The EVO gives you a very safe feeling. It absorbs gusts and is extremely stable in the sky. It has  HUGE windrange, making it perfect for a 1 or 2 kite quiver. I was riding the 8m on 24m lines and my buddy the 11m on 22m lines, both having a great session at the same time. Once you get some wind, expect huge lift and hangtime. If you want to go for wave riding or unhooking, I recommend the 22m lines, making it turn much quicker and giving better pop-and-slack. As for bar pressure, it’s a bit higher than, say, an F-one bandit, but this makes it less nervous, and you can always feel where the kite is, whether hooked or unhooked.North Evo 8m 2015


This kite does it all, and it does it very well. It’s the best kite I’ve ever flown since the first North Rhino 1’s. It has huge range, boosts big with a lot of float. It drifts well enough to ride the waves, and the unhooked performance will be perfect for 90% of the non-pro freestylers out there.

Read More

Kitekuda Camp

Kitekuda season starting NOW!


Welcome to my new ‘Blog’ – and thanks Niells for taking me from the ‘Analogue’ age to the ‘Digital’ age of communication – Albeit dragged along by the ears! Raquel would be proud of you, she has been pushing for a long time!

I could start my Blog life by speeaking to the converted – The ‘Chennai’ gang, Christoff, David, Andreas, Joanna and Mark, but what they dont know about Sri Lankan kiting is not worth writing about, and there are many, many more who have travelled here numerous times to experience the consistancy and quality of the kiting, but I wont, I shall make my initial post a brief introduction to the newcomer to Sri Lanka!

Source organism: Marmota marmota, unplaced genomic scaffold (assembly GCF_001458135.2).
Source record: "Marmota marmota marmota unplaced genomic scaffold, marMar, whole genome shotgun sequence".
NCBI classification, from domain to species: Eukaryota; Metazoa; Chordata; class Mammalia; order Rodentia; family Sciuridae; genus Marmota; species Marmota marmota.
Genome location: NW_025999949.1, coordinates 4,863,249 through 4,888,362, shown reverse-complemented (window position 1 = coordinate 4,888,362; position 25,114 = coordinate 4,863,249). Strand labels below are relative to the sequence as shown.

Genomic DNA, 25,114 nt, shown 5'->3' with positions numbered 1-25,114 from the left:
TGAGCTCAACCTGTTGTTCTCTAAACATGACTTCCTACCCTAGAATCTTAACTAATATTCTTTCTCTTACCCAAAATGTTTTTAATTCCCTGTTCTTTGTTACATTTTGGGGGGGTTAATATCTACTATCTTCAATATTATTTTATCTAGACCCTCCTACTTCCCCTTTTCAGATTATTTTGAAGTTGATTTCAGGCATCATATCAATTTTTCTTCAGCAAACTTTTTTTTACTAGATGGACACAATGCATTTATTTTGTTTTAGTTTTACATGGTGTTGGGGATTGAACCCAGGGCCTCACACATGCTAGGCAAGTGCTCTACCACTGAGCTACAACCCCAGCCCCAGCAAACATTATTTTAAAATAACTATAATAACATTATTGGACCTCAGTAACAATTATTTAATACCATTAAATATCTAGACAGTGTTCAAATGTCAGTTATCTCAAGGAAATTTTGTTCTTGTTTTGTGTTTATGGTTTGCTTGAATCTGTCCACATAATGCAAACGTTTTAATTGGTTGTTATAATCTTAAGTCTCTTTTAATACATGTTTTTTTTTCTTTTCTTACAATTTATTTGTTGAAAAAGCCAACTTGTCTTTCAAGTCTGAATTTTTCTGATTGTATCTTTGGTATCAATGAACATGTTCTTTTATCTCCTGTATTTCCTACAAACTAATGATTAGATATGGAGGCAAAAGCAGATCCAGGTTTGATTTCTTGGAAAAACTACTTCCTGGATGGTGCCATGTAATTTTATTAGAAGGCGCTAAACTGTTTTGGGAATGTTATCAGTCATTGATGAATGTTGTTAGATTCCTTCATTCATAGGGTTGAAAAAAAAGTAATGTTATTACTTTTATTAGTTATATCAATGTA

May is traditionally the start of the ‘main’ season for kiting in Sri Lanka, with 18-22 knots of wind blowing 24/7 till the end of September. The SW monsoon winds are actually a trade wind, and have historically been used for hundreds of years by the Arab and European traders to ply their goods between the West and the Far East.

Over the last 5 years Sri Lanka has well and truly established itself on the world map of exceptional kitesurf destinations, with great flat water destinations – excellent kite safari options and good surf possibilities – an all rounders paradise.

The ‘kiting’ options are not an all Island phenomenon – the kite tourism industry is primarily located on the West coast of Sri Lanka – 2 hours north of the international airport – The closest venue to the airport -Kappaladi Village – is the birth place of the first dedicated kite camp and kite school – Kitekuda – Sri Lanka Kite School.

I obviously dont have to espouse the services offered by Kitekuda and Sri Lanka Kite School, they are all here on the website for you to see – Suffice to say we have opted for less volume of guests in terms of occupancy and a more peaceful, isolated atmosphere but fully serviced!

Our quality includes the best equipment in the world – we are the importers and distributors of North Kiteboarding Equipment and use this material exclusively in the school for teaching, hire and for sale – both 2nd hand and new equipment.

A brief post guys, to practice my new found skills – there will be regular posts and updates through out the year – Being the pioneers of the kiting industry in the region we welcome any inquiries you may have whether they be related to accommodation, lessons or simply advice.

Until next time. M.



Read More